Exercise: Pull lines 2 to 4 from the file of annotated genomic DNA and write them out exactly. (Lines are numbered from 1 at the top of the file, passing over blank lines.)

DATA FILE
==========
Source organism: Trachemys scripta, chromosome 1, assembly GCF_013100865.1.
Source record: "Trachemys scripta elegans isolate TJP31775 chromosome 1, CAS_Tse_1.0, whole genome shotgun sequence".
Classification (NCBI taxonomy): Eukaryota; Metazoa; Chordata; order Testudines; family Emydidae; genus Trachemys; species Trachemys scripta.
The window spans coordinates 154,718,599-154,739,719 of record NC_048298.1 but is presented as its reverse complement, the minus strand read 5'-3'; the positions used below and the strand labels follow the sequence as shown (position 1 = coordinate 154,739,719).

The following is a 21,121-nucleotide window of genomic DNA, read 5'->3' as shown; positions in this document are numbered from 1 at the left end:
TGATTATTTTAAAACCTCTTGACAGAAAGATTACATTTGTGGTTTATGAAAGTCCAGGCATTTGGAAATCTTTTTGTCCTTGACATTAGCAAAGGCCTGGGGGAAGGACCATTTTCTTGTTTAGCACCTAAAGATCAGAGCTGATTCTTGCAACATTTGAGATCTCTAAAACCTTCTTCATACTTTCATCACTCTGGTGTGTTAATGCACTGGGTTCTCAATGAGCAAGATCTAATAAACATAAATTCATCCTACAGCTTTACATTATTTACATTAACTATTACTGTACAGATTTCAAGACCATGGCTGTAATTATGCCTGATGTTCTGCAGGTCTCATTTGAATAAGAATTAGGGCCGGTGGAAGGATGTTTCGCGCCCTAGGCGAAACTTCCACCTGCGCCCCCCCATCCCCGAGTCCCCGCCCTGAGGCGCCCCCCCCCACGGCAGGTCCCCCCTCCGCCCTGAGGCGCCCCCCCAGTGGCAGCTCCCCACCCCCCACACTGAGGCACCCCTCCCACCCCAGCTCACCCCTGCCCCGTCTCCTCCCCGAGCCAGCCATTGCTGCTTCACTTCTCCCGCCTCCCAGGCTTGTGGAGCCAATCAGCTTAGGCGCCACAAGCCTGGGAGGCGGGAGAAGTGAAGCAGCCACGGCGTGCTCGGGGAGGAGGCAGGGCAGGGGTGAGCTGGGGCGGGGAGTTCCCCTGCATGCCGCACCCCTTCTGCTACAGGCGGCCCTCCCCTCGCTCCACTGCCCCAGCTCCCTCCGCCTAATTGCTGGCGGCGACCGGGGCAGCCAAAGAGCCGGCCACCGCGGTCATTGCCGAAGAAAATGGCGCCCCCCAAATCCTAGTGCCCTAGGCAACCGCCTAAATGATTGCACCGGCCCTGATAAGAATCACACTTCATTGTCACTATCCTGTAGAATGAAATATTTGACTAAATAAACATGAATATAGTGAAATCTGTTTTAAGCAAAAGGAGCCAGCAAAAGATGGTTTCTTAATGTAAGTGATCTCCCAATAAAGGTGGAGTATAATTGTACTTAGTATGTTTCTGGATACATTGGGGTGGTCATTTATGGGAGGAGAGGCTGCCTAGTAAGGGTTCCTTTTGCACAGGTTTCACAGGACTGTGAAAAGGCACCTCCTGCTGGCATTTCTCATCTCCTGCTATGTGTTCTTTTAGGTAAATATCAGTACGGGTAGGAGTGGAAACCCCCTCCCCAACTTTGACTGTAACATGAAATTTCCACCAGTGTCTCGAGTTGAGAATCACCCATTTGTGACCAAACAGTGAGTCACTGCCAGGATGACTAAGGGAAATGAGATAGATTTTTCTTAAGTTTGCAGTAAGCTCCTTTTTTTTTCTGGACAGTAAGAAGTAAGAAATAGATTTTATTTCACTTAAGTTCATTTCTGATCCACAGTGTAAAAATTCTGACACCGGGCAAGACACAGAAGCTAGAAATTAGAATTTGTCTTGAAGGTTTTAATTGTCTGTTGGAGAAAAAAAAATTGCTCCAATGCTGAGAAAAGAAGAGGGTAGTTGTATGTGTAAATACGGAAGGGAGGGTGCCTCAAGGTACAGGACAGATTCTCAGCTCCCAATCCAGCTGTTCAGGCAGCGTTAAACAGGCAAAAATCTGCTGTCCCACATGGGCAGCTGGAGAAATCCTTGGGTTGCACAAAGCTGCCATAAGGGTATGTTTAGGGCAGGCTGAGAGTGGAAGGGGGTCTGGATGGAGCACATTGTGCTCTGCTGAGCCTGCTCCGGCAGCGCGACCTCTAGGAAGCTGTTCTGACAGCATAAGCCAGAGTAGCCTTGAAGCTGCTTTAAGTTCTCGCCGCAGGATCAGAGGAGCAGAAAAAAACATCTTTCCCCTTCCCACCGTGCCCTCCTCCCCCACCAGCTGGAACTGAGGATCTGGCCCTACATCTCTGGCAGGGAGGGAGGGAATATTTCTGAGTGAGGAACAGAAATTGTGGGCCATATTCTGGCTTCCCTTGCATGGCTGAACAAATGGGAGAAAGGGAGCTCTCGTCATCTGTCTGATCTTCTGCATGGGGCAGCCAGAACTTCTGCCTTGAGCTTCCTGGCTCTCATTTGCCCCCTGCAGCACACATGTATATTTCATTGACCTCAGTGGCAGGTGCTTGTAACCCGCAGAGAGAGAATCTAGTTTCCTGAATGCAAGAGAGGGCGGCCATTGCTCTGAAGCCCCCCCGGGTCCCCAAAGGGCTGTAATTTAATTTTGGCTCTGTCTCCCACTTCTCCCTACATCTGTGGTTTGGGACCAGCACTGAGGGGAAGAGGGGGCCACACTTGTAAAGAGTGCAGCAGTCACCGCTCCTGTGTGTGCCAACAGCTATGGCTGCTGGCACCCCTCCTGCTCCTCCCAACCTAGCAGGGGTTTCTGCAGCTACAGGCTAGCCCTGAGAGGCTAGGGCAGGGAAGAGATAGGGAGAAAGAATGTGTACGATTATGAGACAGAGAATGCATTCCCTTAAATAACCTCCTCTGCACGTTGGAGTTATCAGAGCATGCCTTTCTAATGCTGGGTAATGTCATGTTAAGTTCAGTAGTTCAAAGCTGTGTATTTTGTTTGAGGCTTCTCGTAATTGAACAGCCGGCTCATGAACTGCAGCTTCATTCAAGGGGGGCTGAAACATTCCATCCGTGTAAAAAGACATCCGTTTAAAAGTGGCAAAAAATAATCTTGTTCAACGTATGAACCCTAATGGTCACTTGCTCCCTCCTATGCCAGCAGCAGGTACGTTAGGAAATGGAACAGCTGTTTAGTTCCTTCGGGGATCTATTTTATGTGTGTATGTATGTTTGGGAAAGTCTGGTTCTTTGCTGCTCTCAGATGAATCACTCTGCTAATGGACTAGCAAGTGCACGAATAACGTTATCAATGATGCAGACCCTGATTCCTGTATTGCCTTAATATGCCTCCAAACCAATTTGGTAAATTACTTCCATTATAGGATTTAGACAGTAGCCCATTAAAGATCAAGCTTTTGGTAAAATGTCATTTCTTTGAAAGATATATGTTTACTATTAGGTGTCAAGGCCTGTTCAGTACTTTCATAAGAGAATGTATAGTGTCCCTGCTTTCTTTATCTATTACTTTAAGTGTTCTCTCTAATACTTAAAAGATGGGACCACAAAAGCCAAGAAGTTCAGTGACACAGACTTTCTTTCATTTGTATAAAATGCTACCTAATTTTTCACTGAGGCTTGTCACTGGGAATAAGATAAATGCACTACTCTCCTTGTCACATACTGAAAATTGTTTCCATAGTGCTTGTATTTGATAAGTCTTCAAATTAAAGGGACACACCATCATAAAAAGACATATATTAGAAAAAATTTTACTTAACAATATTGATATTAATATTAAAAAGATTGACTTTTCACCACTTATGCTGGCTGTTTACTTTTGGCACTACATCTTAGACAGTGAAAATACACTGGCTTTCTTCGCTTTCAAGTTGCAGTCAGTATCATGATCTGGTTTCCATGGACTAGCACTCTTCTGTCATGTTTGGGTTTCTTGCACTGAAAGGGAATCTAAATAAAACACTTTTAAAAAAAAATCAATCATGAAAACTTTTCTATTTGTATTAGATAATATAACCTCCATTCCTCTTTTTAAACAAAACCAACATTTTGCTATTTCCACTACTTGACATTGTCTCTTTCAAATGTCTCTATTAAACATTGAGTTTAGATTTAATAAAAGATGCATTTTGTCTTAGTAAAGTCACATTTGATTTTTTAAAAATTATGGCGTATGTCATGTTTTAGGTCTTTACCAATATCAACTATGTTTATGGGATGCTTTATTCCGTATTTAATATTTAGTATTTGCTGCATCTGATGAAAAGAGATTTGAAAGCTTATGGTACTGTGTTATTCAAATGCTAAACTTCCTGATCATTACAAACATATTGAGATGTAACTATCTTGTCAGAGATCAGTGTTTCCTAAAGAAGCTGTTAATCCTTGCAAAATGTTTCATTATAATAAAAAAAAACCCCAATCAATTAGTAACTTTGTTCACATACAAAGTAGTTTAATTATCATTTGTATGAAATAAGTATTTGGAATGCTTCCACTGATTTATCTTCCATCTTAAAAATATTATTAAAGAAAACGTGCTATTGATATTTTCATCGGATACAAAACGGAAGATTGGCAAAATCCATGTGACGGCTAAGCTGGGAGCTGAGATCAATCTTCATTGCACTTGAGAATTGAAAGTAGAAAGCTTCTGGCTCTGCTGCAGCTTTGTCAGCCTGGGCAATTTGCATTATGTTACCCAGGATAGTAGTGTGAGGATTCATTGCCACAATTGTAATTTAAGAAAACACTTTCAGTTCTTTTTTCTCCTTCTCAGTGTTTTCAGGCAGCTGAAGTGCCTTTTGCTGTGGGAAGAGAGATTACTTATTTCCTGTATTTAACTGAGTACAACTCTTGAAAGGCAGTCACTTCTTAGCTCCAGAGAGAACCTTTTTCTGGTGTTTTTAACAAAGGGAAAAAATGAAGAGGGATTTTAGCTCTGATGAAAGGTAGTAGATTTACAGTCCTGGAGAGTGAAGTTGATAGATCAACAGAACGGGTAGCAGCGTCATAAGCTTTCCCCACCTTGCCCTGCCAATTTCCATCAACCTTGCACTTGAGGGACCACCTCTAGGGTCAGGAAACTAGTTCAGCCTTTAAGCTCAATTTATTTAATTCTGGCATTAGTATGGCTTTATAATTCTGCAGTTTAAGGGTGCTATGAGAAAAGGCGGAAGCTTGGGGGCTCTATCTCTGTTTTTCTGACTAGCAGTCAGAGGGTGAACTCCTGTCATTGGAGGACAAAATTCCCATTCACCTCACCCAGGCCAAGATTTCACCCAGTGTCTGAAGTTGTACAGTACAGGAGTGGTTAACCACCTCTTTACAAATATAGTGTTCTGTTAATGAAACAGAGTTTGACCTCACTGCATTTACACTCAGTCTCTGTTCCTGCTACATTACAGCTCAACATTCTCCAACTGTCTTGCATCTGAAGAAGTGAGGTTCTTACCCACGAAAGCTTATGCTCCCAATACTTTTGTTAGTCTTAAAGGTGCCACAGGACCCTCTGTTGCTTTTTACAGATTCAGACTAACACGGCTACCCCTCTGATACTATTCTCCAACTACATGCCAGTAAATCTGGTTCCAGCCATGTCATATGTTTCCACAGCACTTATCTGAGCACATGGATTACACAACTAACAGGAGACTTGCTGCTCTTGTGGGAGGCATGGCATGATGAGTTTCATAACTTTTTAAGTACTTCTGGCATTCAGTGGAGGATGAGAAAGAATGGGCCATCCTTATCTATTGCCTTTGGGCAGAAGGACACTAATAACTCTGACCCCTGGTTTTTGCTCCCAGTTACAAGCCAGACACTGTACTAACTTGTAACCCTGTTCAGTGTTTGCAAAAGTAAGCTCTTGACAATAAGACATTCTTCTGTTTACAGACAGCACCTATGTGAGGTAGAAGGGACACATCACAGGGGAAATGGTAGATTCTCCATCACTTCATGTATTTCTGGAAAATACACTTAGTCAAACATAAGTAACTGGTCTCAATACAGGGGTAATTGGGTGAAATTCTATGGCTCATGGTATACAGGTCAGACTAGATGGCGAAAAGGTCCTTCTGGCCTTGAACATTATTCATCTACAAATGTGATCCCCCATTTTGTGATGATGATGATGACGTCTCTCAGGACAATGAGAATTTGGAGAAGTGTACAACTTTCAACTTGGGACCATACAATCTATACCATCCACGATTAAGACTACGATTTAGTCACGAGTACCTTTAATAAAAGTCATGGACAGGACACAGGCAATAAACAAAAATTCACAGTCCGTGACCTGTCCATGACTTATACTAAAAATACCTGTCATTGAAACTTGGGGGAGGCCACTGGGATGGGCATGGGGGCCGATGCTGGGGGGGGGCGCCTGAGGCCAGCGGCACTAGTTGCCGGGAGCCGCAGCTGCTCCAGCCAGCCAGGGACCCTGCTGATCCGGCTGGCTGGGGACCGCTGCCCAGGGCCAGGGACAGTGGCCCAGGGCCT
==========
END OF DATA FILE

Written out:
Source record: "Trachemys scripta elegans isolate TJP31775 chromosome 1, CAS_Tse_1.0, whole genome shotgun sequence".
Classification (NCBI taxonomy): Eukaryota; Metazoa; Chordata; order Testudines; family Emydidae; genus Trachemys; species Trachemys scripta.
The window spans coordinates 154,718,599-154,739,719 of record NC_048298.1 but is presented as its reverse complement, the minus strand read 5'-3'; the positions used below and the strand labels follow the sequence as shown (position 1 = coordinate 154,739,719).